National Blood Donor Month was in June; with that we chat to Dr Nolubabalo Makiwane, from the South African National Blood Services (SANBS) about whether people living with diabetes can donate blood.
Can diabetes patients using insulin (injection or pump) donate blood?
Yes, we accept donors who are using insulin to control their diabetes. Both those using injections or pumps. The most important factor is that their diabetes must be controlled and they must be well on the day they present to donate.
Insulin users should also not have any skin complications associated with using injections/pumps. We won’t allow a donor to donate blood, if they have a skin infection at the injection site, for example.
Can diabetes patients using oral diabetes medication donate blood?
Yes, persons using oral medications and diet to control their diabetes are welcome to donate. Again, their diabetes must be well-controlled and they must be well when presenting to donate blood.
Most medication used to treat diabetes are classed as category B drugs. Therefore, are considered safe if one should opt to become a blood donor.
Understanding the categories of medication
Medications are assigned to five letter categories based on their level of risk to foetal outcomes in pregnancy. It can give one a good idea on the level of safety of a drug at a glance. This is of importance in transfusion as a fair percentage of SANBS blood products are used by pregnant women, women in labour or who are post-partum, and, of course, we also supply blood products for use in babies and children.
So, category A is the safest category of drugs to take. Category B medications are medications that are used routinely and safely during pregnancy. The C and D category drugs have shown positive evidence of human foetal risk but potential benefits of the drug may warrant use in pregnant women. Category X is never to be used in pregnancy. This is a classification based on the safety of a drug in pregnancy and lactation.
|No risk in controlled human studies: Adequate and well-controlled human studies have failed to demonstrate a risk to the foetus in the first trimester of pregnancy (and there is no evidence of risk in later trimesters).
|No risk in other studies: Animal reproduction studies have failed to demonstrate a risk to the foetus and there are no adequate and well-controlled studies in pregnant women or animal studies have shown an adverse effect, but adequate and well-controlled studies in pregnant women have failed to demonstrate a risk to the foetus in any trimester.
|Risk not ruled out: Animal reproduction studies have shown an adverse effect on the foetus and there are no adequate and well-controlled studies in humans, but potential benefits may warrant use of the drug in pregnant women despite potential risks.
|Positive evidence of risk: There is positive evidence of human foetal risk based on adverse reaction data from investigational or marketing experience or studies in humans, but potential benefits may warrant use of the drug in pregnant women despite potential risks.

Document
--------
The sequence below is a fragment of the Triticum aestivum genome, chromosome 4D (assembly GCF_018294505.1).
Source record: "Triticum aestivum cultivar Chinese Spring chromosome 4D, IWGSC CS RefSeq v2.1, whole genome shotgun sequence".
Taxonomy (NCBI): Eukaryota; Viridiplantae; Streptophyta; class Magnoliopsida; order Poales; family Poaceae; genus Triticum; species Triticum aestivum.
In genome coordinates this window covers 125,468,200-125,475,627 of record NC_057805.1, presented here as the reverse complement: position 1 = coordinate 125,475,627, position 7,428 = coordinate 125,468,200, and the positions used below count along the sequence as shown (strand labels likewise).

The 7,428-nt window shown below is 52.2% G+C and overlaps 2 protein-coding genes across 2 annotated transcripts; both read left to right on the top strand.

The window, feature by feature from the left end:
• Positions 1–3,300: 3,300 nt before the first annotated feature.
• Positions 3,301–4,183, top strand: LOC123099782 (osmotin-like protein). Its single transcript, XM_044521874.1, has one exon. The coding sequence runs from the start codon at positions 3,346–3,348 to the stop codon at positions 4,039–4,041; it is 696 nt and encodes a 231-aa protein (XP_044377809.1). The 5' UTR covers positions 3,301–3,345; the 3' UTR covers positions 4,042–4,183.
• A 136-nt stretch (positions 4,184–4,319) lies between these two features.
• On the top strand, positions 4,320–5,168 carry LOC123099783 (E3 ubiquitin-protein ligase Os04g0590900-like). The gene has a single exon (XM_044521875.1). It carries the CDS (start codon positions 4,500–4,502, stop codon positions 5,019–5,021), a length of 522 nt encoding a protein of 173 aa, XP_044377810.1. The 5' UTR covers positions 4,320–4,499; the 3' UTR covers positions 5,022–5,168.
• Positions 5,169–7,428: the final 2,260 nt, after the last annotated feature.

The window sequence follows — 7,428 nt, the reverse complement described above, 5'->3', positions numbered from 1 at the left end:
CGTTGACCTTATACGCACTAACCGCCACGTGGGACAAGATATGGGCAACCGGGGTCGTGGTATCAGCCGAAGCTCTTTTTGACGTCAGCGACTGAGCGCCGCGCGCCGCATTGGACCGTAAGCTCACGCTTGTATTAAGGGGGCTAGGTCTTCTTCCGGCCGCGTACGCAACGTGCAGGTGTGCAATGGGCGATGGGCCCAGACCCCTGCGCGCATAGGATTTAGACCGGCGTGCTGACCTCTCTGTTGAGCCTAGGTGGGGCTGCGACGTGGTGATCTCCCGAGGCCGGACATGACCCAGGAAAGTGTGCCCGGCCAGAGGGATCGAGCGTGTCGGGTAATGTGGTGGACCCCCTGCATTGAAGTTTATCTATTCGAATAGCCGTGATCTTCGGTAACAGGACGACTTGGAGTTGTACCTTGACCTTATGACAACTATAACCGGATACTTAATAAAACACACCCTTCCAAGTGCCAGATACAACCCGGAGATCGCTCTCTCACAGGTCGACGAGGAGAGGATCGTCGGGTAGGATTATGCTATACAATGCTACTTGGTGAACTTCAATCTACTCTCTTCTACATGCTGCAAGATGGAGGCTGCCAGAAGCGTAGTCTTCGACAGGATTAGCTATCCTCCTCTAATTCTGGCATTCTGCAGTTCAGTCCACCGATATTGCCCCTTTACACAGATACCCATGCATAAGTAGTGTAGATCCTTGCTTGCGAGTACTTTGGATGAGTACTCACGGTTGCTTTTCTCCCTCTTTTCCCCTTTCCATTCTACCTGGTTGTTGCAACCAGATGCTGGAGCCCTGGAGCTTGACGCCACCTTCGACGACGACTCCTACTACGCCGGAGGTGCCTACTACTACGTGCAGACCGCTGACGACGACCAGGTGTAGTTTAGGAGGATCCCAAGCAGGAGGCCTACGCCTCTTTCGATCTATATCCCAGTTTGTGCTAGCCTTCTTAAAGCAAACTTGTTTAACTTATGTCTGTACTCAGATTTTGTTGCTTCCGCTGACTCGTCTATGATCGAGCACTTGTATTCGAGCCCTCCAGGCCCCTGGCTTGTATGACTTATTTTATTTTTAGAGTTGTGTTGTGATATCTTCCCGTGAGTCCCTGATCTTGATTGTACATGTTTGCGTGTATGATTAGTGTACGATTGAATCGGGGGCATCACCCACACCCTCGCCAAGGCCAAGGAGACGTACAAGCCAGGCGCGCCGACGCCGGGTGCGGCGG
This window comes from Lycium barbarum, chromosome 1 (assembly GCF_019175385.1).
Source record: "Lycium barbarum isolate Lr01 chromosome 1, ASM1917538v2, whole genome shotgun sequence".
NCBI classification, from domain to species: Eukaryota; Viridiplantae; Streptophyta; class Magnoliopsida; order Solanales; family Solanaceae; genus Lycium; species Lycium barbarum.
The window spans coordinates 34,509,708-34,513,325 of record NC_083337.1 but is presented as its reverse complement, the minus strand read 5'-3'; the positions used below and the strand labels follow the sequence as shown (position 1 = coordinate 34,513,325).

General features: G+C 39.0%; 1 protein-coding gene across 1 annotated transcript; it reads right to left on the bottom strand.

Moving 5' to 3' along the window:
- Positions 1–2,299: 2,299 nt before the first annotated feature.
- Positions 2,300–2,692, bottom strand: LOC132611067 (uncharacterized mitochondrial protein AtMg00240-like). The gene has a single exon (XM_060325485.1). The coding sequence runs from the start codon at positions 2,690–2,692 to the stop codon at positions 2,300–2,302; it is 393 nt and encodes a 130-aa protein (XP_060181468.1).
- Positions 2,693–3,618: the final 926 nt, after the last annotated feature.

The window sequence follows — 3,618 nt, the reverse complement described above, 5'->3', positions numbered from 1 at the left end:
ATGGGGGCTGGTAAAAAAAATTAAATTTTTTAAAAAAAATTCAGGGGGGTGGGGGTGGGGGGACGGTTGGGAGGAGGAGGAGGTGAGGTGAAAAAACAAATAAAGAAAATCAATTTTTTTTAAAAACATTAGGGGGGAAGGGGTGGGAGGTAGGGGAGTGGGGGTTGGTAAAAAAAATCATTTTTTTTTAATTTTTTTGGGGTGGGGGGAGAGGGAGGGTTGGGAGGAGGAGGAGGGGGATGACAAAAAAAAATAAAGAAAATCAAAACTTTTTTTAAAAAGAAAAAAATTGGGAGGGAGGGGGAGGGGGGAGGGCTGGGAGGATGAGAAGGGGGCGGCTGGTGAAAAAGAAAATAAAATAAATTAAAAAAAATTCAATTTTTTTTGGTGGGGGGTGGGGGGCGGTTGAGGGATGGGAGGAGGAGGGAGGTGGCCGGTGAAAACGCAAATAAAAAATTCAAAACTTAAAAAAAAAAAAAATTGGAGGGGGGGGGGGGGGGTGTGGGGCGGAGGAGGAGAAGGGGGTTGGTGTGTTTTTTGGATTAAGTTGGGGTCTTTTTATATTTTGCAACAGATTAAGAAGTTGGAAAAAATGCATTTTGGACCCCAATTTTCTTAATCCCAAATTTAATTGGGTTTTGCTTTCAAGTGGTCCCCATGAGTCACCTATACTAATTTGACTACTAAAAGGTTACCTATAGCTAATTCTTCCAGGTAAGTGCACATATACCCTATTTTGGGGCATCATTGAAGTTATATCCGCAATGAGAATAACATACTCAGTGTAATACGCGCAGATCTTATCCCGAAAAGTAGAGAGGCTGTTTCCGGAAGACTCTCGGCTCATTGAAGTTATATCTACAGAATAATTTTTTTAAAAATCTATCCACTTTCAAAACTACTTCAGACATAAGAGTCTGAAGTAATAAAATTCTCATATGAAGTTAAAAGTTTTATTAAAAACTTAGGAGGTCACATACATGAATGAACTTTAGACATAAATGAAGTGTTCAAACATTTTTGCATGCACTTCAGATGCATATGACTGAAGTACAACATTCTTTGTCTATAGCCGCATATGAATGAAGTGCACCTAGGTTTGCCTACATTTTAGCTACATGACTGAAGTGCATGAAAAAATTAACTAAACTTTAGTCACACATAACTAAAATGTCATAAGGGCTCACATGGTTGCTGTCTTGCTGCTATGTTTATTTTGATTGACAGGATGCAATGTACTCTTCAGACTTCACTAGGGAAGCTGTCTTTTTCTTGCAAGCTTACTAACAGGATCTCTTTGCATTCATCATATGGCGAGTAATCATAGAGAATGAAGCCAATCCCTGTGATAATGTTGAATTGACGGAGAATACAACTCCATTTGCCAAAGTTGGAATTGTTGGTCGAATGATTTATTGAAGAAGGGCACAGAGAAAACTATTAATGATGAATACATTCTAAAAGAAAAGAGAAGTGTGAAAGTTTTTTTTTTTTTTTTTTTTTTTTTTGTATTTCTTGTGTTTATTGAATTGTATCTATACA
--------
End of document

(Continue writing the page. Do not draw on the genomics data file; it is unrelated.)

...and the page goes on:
|Contraindicated in pregnancy: Studies in animals or humans have demonstrated foetal abnormalities and/or there is positive evidence of human foetal risk based on adverse reaction data from investigational or marketing experience, and the risks involved in use of the drug in pregnant women clearly outweigh potential benefits.
|FDA has not yet classified the drug into a specified pregnancy category.
What are the medications that if taken, a person can’t donate blood?
Generally, SANBS doesn’t accept donors who are using medication that is classified as teratogenic. These drugs would fall into category X. These medications are known to cause malformations in unborn babies, or miscarriages. These include a lot of dermatological agents, like Roaccutane, Neotigason and etretinate.
Some anticonvulsant medication has been found to have teratogenic effects, such as valproic acid, phenytoin and phenobarbitone.
Some antibiotics and male hormonal medications are also classed as teratogenic. The list of teratogenics is, of course, much longer than this. However, what is of note is that there are no hypoglycaemic agents listed as teratogenic.
Diabetes, unfortunately, has many side effects, such as heart problems, neuropathy, slow-healing, etc. Will any of these side effects stop people living with diabetes from donating blood?
Most definitely. If donors are people living with diabetes and they develop a complication due to their diabetes, we defer them until the complications are resolved, and until good control of the donors’ blood glucose level is re-established.
Persons who suffer from a hypoglycaemic coma (due to low blood glucose levels) are deferred for four months from the time of the episode. This is to ensure that their glucose control is adequate.
SANBS also doesn’t accept donors who develop diabetes as a complication of another disease process. For example, a donor who develops diabetes as a complication of acromegaly (a disorder caused by excessive production of growth hormone by the pituitary gland and marked especially by progressive enlargement of hands, feet, and face) would not be accepted for the procedure.
Does SANBS encourage people living with diabetes to donate blood?
We encourage people living with diabetes to donate blood only if they are well enough to tolerate the procedures. At SANBS, the health of our donors is of very high importance. We do not collect blood from a donor if it would be detrimental to the health of the donor at all. This applies to our diabetic donors, even more so as they are at a slightly increased risk of developing infections and other complications.
MEET OUR EXPERT
Dr Nolubabalo Makiwane is a registered medical practitioner working in the transfusion medicine field. She is part of the medical team at the SANBS where she works to ensure that donor care is at its best.